Roy Bennett: a profile
Roy Bennett was born in Zimbabwe in 1957, the son of a farmer. He spent much of his childhood in the company of African children, becoming fluent in ChiShona—the major indigenous language of Zimbabwe—and gaining a deep knowledge of local customs and traditions. Roy's affinity with ordinary Zimbabweans has remained throughout his life and is reflected in the affectionate nickname 'Pachedu', meaning 'between us' or 'among us'.
From 1974, Roy worked as a policeman during Rhodesia's civil war, being deployed in remote areas of the north because of his linguistic ability. It was here that he first became acquainted with the brutalities of Robert Mugabe's party and its guerrilla forces. In a recent speech, he recalled the many atrocities he came face-to-face with:
'Arbitrary killings were the chosen means of putting the fear of God - or, more correctly, the fear of Satan - into innocent, defenceless rural peasant people. One of many techniques was to force so-called "sell outs" or "collaborators" to lie on the ground while their family members were forced to beat them to death. Others were tied with wire and shot at point blank range. One terrible instance remains raw in my mind. These "Liberation heroes" took a metal bar, heated it red hot, made a crook on its end, and disembowelled a woman. Her young daughter was buried alive alongside her. The whole village was forced to watch.'
Roy left the police in 1978, trained at an agricultural college and began farming in 1980, the year of Zimbabwe's independence. He soon became recognised as one of the country's most successful commercial farmers, first in the northwest and, from 1993, in the spectacular Chimanimani district of eastern Zimbabwe, where he developed a rugged 7,000 acre property, farming coffee alongside cattle, maize and horticultural products.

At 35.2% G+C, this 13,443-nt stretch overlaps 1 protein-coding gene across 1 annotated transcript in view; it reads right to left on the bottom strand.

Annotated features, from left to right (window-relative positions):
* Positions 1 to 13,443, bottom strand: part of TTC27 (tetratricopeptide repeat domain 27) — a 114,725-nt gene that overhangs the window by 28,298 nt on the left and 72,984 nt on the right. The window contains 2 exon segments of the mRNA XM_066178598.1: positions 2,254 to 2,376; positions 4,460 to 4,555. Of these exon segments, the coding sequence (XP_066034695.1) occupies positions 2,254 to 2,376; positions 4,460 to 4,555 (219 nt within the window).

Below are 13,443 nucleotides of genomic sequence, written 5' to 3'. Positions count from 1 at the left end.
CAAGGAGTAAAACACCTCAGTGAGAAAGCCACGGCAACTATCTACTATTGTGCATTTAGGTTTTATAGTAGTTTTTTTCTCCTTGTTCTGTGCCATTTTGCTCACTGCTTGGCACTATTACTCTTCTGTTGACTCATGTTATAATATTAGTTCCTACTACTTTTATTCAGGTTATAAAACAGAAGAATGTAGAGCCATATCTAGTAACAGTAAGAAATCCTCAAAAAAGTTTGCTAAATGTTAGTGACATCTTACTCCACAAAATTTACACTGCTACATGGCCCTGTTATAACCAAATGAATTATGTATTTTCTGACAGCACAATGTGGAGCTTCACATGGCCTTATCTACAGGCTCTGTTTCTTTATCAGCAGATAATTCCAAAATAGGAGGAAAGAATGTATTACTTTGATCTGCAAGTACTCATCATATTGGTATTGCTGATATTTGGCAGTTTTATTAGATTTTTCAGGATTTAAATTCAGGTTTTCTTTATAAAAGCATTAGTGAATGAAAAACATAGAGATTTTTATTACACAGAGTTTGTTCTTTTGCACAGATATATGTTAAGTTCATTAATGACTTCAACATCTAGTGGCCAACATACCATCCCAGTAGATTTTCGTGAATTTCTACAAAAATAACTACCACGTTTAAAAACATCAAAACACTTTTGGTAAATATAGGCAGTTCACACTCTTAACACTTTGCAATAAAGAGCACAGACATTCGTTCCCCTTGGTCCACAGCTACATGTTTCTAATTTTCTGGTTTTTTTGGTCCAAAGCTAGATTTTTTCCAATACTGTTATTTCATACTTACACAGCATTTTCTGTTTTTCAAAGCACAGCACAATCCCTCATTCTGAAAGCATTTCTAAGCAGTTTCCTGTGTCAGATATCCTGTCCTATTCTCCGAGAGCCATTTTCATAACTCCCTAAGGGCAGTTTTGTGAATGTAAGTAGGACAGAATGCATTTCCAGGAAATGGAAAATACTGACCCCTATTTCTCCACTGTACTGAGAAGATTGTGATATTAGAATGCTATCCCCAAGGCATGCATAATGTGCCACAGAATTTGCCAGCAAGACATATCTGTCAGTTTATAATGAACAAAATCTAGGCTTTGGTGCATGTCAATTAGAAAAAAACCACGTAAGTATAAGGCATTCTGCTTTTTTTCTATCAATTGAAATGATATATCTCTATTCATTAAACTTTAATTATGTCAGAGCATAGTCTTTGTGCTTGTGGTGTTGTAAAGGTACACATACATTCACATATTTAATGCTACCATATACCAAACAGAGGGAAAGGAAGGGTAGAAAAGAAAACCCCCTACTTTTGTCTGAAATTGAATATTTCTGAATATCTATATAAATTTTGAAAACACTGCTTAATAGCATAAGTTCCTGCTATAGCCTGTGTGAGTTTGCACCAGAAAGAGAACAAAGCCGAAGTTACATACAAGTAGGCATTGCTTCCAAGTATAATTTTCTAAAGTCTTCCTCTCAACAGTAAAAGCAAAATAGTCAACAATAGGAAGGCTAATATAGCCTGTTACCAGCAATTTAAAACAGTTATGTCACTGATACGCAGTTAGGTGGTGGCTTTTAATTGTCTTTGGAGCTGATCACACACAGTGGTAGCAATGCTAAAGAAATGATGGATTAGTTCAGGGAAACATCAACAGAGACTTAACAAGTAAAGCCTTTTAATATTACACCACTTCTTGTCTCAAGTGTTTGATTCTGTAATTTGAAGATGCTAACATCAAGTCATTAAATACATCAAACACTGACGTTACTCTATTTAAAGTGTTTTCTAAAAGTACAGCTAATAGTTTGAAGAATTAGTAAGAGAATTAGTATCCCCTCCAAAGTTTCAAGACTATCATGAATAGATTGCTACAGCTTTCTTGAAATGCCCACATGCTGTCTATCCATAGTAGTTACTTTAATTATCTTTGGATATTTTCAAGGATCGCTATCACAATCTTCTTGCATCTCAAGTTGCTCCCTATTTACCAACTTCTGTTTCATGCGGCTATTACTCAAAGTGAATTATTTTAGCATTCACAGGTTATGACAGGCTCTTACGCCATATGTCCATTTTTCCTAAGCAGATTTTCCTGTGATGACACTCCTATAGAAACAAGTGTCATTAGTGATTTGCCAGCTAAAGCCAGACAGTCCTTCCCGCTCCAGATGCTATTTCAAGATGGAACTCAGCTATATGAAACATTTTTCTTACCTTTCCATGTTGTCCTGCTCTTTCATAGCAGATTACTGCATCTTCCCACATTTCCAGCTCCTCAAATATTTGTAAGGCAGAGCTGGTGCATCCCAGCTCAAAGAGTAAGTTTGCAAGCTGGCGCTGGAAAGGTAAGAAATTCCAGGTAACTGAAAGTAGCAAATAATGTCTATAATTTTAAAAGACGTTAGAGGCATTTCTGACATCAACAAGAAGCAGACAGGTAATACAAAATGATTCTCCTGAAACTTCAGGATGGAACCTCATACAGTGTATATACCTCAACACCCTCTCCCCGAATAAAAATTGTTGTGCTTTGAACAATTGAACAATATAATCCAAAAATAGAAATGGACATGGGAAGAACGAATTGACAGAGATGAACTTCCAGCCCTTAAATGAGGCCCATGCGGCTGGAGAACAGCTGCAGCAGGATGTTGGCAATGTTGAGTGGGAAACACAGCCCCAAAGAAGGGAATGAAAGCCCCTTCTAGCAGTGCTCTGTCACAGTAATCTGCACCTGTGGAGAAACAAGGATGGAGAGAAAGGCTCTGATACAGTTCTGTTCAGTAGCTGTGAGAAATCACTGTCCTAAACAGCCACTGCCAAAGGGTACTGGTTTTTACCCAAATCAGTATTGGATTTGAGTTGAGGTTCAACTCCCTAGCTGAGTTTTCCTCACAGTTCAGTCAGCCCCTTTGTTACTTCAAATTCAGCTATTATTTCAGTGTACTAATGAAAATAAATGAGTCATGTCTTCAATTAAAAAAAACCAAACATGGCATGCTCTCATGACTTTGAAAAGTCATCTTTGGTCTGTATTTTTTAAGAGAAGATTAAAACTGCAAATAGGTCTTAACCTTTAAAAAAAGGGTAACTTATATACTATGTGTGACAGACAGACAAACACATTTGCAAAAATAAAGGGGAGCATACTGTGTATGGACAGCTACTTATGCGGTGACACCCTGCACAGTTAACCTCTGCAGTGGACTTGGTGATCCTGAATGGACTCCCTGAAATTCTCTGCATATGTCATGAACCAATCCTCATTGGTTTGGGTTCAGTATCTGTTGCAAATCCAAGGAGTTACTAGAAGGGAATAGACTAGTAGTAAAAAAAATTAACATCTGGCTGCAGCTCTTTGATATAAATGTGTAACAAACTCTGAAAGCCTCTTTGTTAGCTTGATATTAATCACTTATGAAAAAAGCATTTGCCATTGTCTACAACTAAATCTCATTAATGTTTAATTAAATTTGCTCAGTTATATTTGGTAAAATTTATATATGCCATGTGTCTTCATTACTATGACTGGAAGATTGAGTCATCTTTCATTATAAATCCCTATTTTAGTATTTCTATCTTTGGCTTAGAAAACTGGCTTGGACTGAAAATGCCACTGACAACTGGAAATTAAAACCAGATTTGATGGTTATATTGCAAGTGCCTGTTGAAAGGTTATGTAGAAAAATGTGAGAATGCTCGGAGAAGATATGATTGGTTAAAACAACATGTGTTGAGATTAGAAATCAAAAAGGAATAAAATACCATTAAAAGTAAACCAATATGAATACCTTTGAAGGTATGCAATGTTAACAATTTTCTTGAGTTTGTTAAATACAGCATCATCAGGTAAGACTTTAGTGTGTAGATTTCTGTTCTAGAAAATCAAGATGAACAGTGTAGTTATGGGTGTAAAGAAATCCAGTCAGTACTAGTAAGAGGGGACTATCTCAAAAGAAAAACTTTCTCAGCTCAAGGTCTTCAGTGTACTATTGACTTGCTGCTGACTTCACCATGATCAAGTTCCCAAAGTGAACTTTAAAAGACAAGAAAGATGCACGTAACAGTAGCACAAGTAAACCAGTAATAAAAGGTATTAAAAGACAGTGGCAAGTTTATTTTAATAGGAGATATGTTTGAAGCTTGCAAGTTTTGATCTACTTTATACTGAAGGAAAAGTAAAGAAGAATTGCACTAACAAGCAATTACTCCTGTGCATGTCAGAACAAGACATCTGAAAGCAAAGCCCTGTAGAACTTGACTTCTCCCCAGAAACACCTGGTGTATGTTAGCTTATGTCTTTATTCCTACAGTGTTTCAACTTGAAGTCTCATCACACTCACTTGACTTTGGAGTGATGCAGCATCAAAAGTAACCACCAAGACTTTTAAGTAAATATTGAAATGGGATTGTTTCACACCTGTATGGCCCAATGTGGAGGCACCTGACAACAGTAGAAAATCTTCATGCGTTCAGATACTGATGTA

Entry into politics
Roy built strong ties with the Chimanimani community, employing more than 2000 people in peak season and training 42 local farmers how to grow coffee. By mid-1999, having become tremendously popular in the area, he was approached by community elders who asked him to represent them in general elections scheduled for 2000. As expected, the ruling party, Zanu (PF), rejected him as a nominee and he was then asked by the community to stand as a candidate for the Movement for Democratic Change (MDC), formed in September 1999.
The election campaign of 2000 was one of the most violent in Zimbabwe's history—and Chimanimani was not spared. Nor was Roy. His defection to MDC marked the beginning of relentless persecution for him and his family. In early June 2000, six weeks before the election, Zanu (PF) supporters invaded the farm while Roy was away and held a forced 'pungwe' (political gathering) at which workers were compelled to chant slogans against the MDC. When one of Roy’s loyal workers was singled out and ordered to shout 'pamberi ne Mugabe' and 'pasi ne Bennett'—'forward with Mugabe' and 'down with Bennett'—he instead condemned Mugabe and praised Roy. A vicious beating followed. Heather, Roy's wife of 16 years and five months pregnant with their third child, intervened and had a machete held to her throat. The stress of the incident and related events caused her to miscarry.
Zanu's brutality did not cow the people. Roy defeated the Zanu (PF) candidate resoundingly and joined 56 new MDC colleagues in the House of Assembly. Remarkably, after less than a year in existence, the party had taken nearly 50 percent of available seats amidst horrific violence, intimidation and vote rigging. Zanu was nevertheless able to maintain a comfortable majority because Mugabe reserved the power to appoint 30 unelected sympathisers to parliament.
Harassment and eviction